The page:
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Testing the causality between CYP9M10 and pyrethroid resistance using the TALEN and CRISPR/Cas9 technologies.

Itokawa K, Komagata O, Kasai S, Ogawa K, Tomita T - Sci Rep (2016)

Bottom Line: Here, we tested two genome editing technologies, transcription activator-like effector nucleases (TALEN)s and clustered regularly interspaced short palindromic repeats (CRISPR/Cas9), to disrupt CYP9M10 in a resistant strain of C. quinquefasciatus.Additionally, we developed a novel, effective approach to construct a TALE using the chemical cleavage of phosphorothioate inter-nucleotide linkages in the level 1 assembly.A line fixed with a completely disrupted CYP9M10 haplotype showed more than 100-fold reduction in pyrethroid resistance in the larval stage.

View Article: PubMed Central - PubMed

Affiliation: Department of Medical Entomology, National Institute of Infectious Diseases, 1-23-1 Toyama, Shinjuku-ku, Tokyo 162-8640, Japan.

ABSTRACT
Recently-emerging genome editing technologies have enabled targeted gene knockout experiments even in non-model insect species. For studies on insecticide resistance, genome editing technologies offer some advantages over the conventional reverse genetic technique, RNA interference, for testing causal relationships between genes of detoxifying enzymes and resistance phenotypes. There were relatively abundant evidences indicating that the overexpression of a cytochrome P450 gene CYP9M10 confers strong pyrethroid resistance in larvae of the southern house mosquito Culex quinquefasciatus. However, reverse genetic verification has not yet been obtained because of the technical difficulty of microinjection into larvae. Here, we tested two genome editing technologies, transcription activator-like effector nucleases (TALEN)s and clustered regularly interspaced short palindromic repeats (CRISPR/Cas9), to disrupt CYP9M10 in a resistant strain of C. quinquefasciatus. Additionally, we developed a novel, effective approach to construct a TALE using the chemical cleavage of phosphorothioate inter-nucleotide linkages in the level 1 assembly. Both TALEN and CRISPR/Cas9 induced frame-shifting mutations in one or all copies of CYP9M10 in a pyrethroid-resistant strain. A line fixed with a completely disrupted CYP9M10 haplotype showed more than 100-fold reduction in pyrethroid resistance in the larval stage.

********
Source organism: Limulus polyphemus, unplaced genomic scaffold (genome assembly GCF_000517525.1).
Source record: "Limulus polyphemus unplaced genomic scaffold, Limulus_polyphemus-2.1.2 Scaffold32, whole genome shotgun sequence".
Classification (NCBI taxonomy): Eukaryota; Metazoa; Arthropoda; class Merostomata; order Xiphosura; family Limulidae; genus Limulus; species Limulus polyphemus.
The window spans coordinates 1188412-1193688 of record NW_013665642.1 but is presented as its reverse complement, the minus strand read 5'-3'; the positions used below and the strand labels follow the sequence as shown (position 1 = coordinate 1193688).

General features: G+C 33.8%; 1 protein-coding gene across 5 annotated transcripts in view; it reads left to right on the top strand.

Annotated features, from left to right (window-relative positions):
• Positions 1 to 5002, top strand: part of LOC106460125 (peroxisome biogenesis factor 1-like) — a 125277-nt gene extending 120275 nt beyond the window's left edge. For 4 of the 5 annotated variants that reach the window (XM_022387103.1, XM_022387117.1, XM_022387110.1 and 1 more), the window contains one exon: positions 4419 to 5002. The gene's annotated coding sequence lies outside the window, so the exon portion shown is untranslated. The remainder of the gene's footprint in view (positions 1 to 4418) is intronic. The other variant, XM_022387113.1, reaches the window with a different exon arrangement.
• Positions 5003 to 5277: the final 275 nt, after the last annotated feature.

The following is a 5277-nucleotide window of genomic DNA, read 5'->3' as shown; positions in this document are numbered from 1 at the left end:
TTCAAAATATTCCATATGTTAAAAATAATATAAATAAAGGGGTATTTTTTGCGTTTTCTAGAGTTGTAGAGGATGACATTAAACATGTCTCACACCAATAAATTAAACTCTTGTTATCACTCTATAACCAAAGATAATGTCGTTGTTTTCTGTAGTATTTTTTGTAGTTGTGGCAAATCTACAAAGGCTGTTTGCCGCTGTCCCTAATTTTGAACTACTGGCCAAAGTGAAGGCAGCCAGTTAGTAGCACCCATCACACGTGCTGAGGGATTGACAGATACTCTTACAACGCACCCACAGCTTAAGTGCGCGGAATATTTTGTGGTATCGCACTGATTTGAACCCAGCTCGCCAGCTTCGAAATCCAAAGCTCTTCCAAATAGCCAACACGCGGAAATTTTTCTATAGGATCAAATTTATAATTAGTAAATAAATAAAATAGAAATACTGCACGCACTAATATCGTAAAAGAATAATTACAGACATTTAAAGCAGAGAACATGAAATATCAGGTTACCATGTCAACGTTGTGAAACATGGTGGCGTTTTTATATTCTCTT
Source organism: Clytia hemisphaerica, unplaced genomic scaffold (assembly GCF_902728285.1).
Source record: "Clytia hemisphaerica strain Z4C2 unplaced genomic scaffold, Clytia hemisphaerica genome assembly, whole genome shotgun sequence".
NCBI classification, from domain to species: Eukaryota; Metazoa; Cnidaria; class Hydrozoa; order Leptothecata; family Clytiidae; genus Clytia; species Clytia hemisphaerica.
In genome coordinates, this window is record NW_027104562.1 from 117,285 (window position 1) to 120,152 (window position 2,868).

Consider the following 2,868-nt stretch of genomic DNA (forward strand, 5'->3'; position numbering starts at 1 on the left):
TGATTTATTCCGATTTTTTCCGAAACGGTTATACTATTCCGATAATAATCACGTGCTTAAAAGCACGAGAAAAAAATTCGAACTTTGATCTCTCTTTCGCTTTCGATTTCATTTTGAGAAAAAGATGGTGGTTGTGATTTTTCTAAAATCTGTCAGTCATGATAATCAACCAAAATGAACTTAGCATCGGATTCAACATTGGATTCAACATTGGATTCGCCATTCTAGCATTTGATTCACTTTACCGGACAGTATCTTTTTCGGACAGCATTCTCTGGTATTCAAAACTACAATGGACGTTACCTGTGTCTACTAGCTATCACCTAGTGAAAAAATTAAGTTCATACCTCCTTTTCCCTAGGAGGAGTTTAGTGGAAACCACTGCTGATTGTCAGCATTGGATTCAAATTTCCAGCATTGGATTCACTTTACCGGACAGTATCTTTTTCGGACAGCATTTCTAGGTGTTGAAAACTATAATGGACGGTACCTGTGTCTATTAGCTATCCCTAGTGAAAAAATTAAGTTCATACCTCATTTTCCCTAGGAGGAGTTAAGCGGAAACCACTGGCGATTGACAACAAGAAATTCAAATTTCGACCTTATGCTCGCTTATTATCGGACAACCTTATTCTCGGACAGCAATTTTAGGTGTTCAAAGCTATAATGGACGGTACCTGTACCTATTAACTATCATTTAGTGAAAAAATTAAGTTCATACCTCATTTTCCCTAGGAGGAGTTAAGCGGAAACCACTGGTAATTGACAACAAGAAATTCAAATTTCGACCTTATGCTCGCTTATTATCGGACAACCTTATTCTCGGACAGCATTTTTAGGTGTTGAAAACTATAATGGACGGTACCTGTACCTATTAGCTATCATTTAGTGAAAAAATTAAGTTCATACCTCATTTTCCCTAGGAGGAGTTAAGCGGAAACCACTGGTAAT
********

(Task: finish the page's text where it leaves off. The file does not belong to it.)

No MeSH data available.


Related in: MedlinePlus